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Thin Pd-23w%Ag membranes for hydrogen separation


Hydrogen selective membranes are interesting candidates to be applied in hydrogen and energy technology. In water gas shift membrane reactors, for example, the membranes can be used to achieve CO2 capture in pre-combustion decarbonisation cycles for large-scale power generation or hydrogen production. The current commercial availability of hydrogen selective palladium membranes and their utilization, however, are limited due to an unfavorable cost-performance combination. These commercially available membranes are available in the form of tubes or foils, which are relatively thick (20 μm or more). The hydrogen flux, being inversely proportional to the thickness of the membrane, is therefore too low for most applications. For practical use, it is therefore necessary to develop membranes with a reduced thickness of the Pd layer. An affordable, robust and selective hydrogen-separating membrane could significantly reduce this cost. SINTEF has developed a technique for the manufacturing of palladium-based hydrogen separation membranes based on a two step process allowing a reduction in the membrane thickness making palladium membranes economically viable.  First, a defect free Pd/Ag alloy membrane is prepared by magnetron sputtering onto the ‘perfect surface’ of a silicon wafer. In a second step the membrane is removed from the wafer and transferred to a porous stainless steel support. This allows the preparation of very thin (approximately 2-3 µm) defect free high-flux membranes supported on macroporous substrates, which can be operated at elevated pressures. In the present work the hydrogen permeation and stability of these tubular palladium alloy composite membranes have been investigated at elevated temperatures and pressures. In our analysis we differentiate between dilution of hydrogen by other gas components, hydrogen depletion along the membrane length, concentration polarization adjacent to the membrane surface, and effects due to surface adsorption on the hydro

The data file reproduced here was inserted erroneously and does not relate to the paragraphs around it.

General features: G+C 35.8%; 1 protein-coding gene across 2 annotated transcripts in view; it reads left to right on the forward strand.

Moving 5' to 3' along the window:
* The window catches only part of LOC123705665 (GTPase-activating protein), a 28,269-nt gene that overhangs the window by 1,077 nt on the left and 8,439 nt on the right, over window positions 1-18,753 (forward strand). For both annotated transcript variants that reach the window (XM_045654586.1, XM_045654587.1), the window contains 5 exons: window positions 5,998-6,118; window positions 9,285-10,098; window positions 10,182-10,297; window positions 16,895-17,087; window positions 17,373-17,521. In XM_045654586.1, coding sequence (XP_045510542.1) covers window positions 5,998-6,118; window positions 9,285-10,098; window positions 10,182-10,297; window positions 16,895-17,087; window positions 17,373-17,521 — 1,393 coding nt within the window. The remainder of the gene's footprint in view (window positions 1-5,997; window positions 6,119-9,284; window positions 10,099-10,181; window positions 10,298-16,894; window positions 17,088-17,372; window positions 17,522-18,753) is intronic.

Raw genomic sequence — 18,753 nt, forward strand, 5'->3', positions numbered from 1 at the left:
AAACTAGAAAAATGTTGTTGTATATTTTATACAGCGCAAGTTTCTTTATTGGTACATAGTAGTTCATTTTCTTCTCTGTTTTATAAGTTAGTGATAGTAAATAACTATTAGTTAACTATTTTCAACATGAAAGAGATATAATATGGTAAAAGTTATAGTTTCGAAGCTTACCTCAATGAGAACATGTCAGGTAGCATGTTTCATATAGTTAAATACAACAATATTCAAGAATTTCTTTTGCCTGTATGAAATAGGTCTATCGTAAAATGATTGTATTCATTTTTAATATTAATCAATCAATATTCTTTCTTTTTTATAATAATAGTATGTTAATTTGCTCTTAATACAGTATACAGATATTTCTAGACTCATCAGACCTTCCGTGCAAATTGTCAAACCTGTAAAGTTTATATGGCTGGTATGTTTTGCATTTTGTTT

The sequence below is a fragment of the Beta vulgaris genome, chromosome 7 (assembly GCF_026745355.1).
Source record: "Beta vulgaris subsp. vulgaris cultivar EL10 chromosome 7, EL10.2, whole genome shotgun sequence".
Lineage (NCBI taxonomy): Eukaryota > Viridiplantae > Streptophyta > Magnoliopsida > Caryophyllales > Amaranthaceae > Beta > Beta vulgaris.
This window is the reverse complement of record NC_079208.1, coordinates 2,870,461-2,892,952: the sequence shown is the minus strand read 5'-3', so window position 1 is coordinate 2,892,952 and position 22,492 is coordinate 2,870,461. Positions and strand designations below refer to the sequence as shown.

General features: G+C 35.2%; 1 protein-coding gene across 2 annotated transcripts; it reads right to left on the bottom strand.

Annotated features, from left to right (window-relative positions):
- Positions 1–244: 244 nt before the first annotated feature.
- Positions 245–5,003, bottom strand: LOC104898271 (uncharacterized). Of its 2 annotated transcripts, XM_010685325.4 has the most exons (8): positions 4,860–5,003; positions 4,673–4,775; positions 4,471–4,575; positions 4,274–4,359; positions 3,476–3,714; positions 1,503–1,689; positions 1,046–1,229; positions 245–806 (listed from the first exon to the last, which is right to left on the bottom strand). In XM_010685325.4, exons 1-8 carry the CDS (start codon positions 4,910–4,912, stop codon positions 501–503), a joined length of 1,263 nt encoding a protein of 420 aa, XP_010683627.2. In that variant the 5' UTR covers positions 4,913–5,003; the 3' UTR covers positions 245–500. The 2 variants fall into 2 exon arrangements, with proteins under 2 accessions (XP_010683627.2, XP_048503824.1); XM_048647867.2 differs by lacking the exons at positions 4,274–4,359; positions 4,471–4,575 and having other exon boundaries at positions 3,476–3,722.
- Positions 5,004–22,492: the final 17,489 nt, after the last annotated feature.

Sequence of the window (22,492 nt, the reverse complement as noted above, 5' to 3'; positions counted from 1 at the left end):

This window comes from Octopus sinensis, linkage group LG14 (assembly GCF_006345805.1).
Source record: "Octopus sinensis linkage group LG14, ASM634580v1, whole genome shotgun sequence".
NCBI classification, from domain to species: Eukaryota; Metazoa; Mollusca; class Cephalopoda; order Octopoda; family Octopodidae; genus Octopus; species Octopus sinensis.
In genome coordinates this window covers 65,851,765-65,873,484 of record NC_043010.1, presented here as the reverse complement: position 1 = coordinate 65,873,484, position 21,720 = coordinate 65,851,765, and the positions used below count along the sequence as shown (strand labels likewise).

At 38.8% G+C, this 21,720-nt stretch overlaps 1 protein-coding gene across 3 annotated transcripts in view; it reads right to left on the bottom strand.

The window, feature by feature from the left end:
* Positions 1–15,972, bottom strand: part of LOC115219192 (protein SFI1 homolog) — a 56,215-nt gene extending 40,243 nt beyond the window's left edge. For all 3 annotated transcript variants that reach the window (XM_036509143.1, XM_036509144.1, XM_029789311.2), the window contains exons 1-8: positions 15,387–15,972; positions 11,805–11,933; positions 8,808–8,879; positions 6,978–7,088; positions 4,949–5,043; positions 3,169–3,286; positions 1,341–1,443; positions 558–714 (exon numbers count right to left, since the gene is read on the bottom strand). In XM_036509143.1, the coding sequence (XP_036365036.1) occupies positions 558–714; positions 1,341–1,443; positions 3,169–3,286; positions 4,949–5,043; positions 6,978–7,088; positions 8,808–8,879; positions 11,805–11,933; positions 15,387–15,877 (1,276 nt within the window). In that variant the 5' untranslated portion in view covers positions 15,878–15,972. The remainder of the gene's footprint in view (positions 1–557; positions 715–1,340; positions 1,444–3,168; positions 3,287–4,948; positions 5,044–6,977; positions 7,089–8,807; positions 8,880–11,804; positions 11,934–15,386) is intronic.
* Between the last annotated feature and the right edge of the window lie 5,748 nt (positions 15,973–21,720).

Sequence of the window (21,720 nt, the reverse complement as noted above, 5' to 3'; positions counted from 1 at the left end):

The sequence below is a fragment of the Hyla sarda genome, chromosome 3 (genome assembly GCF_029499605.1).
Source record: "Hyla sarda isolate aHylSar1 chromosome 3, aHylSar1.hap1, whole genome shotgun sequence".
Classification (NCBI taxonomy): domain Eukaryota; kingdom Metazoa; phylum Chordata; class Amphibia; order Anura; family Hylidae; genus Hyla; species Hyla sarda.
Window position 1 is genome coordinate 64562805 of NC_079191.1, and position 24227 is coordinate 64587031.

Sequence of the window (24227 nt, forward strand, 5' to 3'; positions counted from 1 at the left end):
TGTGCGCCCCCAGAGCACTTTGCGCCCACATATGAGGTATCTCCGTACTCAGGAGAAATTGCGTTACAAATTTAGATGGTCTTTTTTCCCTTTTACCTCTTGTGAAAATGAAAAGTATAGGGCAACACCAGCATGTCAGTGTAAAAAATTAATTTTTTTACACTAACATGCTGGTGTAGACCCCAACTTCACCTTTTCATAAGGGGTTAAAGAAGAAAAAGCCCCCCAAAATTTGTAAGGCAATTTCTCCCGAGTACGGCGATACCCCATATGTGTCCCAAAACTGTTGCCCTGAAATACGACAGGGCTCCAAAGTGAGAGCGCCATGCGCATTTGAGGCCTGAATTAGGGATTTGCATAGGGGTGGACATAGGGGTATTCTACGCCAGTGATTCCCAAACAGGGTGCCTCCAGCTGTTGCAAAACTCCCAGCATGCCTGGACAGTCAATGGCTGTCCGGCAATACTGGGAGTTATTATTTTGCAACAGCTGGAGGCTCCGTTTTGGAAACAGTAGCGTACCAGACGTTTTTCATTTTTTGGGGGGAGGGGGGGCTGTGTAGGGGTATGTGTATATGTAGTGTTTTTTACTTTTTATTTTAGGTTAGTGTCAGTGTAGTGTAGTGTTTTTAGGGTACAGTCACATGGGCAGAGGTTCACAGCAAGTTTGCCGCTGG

Academic lecture




  • SINTEF Industry / Sustainable Energy Technology

Presented at

Euromembrane 2009


Montpellier, France


06.09.2009 - 10.09.2009


IEM Montpellier



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